There were times when it was very appropriate indeed.

Looking out toward the tree line, she turned back to Amir. An animal to hunt was simply too easy. It caused the blood to pump a little faster and perhaps engaged all the senses for that short burst of chase and kill but beyond that there was no challenge for ones such as themselves.

She turned her back on the woods and went instead toward the Manor.

"Come lets find something more worthy of our talent." Stepping up to the door of rooms, Mai turned back to him and smiled. "I will meet you out front in thirty minutes. I will probably take that long for Mika to find me something appropriate to wear. She is teaching me what is..." Mai heaved a soft long suffering sigh. "fashionable."

With that said, she stepped in the building, stepped out of her shoes and went looking for Mika.
Amir 12 years ago
Amir watched Mai as they paused at the edge of the garden, balanced on the brink of the darkness just beyond. Mai was silent for a little bit before turning to him with a smile and heading back into the garden. Amir tilted his head curiously at her but followed.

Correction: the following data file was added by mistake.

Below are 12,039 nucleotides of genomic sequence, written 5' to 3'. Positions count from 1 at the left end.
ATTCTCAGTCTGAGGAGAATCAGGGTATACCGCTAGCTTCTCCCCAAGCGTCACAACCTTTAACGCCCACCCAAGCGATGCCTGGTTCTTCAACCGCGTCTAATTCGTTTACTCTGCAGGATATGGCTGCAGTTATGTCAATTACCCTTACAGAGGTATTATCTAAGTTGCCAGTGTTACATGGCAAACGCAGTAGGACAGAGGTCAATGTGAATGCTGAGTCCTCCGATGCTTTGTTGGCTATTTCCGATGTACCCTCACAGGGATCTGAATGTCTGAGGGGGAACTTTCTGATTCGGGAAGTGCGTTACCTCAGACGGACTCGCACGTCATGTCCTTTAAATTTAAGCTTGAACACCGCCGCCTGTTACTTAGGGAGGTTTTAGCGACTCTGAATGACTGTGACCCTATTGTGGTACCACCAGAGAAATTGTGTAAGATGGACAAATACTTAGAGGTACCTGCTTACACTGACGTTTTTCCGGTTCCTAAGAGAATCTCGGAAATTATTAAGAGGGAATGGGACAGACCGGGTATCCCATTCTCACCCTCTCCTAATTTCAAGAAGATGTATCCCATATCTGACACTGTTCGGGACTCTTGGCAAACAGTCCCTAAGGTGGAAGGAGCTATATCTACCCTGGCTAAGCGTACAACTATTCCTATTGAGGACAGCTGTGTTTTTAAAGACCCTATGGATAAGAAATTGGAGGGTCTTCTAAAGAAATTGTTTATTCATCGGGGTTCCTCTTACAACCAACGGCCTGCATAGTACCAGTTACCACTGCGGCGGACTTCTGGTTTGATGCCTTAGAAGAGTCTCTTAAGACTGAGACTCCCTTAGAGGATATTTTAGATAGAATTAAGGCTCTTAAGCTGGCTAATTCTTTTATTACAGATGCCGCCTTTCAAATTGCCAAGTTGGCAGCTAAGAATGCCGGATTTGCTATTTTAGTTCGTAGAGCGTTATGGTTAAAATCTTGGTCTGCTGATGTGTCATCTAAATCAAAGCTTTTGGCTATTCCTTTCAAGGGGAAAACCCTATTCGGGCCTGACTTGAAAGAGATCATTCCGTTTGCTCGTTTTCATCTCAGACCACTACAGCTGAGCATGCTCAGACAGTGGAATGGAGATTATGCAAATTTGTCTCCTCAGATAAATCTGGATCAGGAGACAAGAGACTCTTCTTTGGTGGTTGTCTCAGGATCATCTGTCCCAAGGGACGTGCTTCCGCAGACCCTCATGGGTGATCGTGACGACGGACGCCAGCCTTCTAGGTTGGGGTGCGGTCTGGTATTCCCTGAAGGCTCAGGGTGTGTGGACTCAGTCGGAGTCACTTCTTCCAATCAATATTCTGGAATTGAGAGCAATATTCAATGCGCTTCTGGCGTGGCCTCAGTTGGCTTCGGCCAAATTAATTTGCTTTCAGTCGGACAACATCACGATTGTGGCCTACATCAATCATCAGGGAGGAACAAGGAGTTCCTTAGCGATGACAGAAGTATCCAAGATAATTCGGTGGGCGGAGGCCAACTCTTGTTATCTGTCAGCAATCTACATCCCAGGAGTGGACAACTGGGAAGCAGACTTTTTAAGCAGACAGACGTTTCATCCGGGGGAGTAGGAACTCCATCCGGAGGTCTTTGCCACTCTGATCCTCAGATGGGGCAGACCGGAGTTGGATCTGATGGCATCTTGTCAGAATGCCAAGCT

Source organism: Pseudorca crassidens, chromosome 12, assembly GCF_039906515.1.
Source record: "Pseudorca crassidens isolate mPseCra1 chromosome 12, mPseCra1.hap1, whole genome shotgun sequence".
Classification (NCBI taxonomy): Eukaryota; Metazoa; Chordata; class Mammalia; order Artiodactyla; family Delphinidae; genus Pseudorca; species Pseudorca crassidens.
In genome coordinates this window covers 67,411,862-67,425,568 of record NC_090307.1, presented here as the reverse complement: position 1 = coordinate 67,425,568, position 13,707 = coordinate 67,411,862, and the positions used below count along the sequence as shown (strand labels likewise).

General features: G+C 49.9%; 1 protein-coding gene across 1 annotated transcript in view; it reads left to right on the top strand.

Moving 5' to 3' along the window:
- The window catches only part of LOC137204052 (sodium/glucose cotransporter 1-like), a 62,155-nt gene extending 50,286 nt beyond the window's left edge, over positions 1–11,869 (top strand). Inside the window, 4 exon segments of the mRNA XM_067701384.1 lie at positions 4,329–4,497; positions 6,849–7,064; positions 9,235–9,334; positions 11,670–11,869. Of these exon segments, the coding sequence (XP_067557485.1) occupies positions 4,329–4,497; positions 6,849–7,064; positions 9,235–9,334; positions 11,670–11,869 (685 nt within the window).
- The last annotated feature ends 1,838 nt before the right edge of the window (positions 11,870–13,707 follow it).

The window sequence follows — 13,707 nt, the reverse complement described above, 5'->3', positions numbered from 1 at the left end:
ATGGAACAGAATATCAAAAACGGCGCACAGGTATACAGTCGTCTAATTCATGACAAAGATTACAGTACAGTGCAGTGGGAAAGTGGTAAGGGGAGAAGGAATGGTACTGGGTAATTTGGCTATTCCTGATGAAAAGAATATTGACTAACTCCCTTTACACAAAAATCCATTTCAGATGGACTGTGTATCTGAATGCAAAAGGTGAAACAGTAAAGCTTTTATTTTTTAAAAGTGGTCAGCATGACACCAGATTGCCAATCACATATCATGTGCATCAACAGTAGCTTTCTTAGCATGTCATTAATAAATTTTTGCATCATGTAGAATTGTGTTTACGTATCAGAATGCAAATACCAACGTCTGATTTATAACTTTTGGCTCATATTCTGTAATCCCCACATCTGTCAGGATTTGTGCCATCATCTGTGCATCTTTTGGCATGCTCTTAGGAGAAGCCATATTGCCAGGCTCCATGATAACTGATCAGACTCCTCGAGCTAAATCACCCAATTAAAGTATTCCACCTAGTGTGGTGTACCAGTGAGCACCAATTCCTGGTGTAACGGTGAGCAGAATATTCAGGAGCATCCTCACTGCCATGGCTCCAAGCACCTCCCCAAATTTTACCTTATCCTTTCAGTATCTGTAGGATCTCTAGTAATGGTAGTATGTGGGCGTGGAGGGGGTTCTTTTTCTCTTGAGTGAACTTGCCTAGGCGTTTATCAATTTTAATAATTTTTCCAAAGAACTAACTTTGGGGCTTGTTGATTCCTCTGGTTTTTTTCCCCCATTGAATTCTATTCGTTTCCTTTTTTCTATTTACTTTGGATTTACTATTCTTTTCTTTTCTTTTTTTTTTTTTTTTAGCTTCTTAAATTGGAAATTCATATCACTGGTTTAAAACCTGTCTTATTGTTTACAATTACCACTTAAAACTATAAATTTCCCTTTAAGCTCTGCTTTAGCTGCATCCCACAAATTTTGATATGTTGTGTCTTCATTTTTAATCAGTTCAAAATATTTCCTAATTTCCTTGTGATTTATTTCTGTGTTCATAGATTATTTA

He gave a soft 'ah' of comprehension when Mai spoke again, and a smile touched his own features as well. He would very much like to hunt with Mai. He nodded to her and bowed deeply as she left to find more appropriate clothing.

Given her words he assumed he should probably do the same. if Mai was being instructed in 'trendy' then Amir had best put on something appropriate for going out in. He was currently barely presentable in ragged, comfortable jeans, an old tee, a fleece jacket, and tennis shoes. He could do better. Should, if they were going hunting.

Once inside he sent a quick text to Mara and Jin, who were at the house they all shared now, off Clan property. He smiled to himself, suspecting the text might go unread until they finished, cough, 'unpacking.' It was unimportant; he just wanted to let them know he'd be out for an unspecified amount of time and that he was with Mai. He didn't want them to worry; he hadn't gone very long without their company in the past couple of months. The time alone would be good for the two of them and hopefully his being with Mai would comfort Jin instead of ringing alarms.

If not, well, he could be the responsible one.


((ooc: Amir and Mai out))